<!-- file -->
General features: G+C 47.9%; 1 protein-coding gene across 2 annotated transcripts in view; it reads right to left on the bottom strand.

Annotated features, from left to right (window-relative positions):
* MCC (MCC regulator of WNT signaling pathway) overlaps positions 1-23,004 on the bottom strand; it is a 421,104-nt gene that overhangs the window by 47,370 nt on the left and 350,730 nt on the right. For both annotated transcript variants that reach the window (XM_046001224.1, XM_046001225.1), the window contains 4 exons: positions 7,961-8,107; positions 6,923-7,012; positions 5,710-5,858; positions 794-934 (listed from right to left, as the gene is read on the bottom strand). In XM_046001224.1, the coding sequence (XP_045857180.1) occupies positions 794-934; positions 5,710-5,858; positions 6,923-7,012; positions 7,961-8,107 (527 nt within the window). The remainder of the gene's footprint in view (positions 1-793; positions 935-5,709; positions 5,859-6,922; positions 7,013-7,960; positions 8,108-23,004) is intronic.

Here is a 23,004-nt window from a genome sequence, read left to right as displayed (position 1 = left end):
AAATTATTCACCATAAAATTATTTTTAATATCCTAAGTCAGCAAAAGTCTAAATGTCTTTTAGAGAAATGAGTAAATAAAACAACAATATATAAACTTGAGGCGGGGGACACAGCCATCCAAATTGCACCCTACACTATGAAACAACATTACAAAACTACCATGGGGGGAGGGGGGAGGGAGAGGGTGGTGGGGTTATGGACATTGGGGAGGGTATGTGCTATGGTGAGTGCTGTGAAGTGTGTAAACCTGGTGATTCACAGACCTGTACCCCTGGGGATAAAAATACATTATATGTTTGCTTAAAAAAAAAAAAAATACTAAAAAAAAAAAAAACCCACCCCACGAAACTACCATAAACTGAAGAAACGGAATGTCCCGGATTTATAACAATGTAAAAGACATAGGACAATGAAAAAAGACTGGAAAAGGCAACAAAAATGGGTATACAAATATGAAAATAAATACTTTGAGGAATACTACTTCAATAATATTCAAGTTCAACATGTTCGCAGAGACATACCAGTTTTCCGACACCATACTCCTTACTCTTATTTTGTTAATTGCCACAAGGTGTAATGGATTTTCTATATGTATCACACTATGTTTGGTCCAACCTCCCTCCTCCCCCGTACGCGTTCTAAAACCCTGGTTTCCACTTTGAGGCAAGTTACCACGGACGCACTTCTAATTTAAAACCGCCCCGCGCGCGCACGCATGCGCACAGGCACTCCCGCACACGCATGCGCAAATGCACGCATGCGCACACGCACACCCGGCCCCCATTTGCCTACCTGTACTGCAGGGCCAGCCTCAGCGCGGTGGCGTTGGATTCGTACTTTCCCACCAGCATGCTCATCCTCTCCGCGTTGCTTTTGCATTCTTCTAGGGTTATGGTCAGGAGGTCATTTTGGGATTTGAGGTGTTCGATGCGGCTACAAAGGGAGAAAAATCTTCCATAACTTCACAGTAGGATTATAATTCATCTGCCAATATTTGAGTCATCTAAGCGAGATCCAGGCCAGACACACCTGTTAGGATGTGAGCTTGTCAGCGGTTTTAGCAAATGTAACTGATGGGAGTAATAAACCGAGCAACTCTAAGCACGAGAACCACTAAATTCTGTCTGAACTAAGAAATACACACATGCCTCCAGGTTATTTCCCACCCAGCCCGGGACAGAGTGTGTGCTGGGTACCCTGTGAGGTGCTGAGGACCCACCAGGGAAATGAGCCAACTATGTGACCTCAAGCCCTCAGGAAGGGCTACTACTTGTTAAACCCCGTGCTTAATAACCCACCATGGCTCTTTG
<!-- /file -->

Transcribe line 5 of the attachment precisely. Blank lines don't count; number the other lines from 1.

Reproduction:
AAATTATTCACCATAAAATTATTTTTAATATCCTAAGTCAGCAAAAGTCTAAATGTCTTTTAGAGAAATGAGTAAATAAAACAACAATATATAAACTTGAGGCGGGGGACACAGCCATCCAAATTGCACCCTACACTATGAAACAACATTACAAAACTACCATGGGGGGAGGGGGGAGGGAGAGGGTGGTGGGGTTATGGACATTGGGGAGGGTATGTGCTATGGTGAGTGCTGTGAAGTGTGTAAACCTGGTGATTCACAGACCTGTACCCCTGGGGATAAAAATACATTATATGTTTGCTTAAAAAAAAAAAAAATACTAAAAAAAAAAAAAACCCACCCCACGAAACTACCATAAACTGAAGAAACGGAATGTCCCGGATTTATAACAATGTAAAAGACATAGGACAATGAAAAAAGACTGGAAAAGGCAACAAAAATGGGTATACAAATATGAAAATAAATACTTTGAGGAATACTACTTCAATAATATTCAAGTTCAACATGTTCGCAGAGACATACCAGTTTTCCGACACCATACTCCTTACTCTTATTTTGTTAATTGCCACAAGGTGTAATGGATTTTCTATATGTATCACACTATGTTTGGTCCAACCTCCCTCCTCCCCCGTACGCGTTCTAAAACCCTGGTTTCCACTTTGAGGCAAGTTACCACGGACGCACTTCTAATTTAAAACCGCCCCGCGCGCGCACGCATGCGCACAGGCACTCCCGCACACGCATGCGCAAATGCACGCATGCGCACACGCACACCCGGCCCCCATTTGCCTACCTGTACTGCAGGGCCAGCCTCAGCGCGGTGGCGTTGGATTCGTACTTTCCCACCAGCATGCTCATCCTCTCCGCGTTGCTTTTGCATTCTTCTAGGGTTATGGTCAGGAGGTCATTTTGGGATTTGAGGTGTTCGATGCGGCTACAAAGGGAGAAAAATCTTCCATAACTTCACAGTAGGATTATAATTCATCTGCCAATATTTGAGTCATCTAAGCGAGATCCAGGCCAGACACACCTGTTAGGATGTGAGCTTGTCAGCGGTTTTAGCAAATGTAACTGATGGGAGTAATAAACCGAGCAACTCTAAGCACGAGAACCACTAAATTCTGTCTGAACTAAGAAATACACACATGCCTCCAGGTTATTTCCCACCCAGCCCGGGACAGAGTGTGTGCTGGGTACCCTGTGAGGTGCTGAGGACCCACCAGGGAAATGAGCCAACTATGTGACCTCAAGCCCTCAGGAAGGGCTACTACTTGTTAAACCCCGTGCTTAATAACCCACCATGGCTCTTTG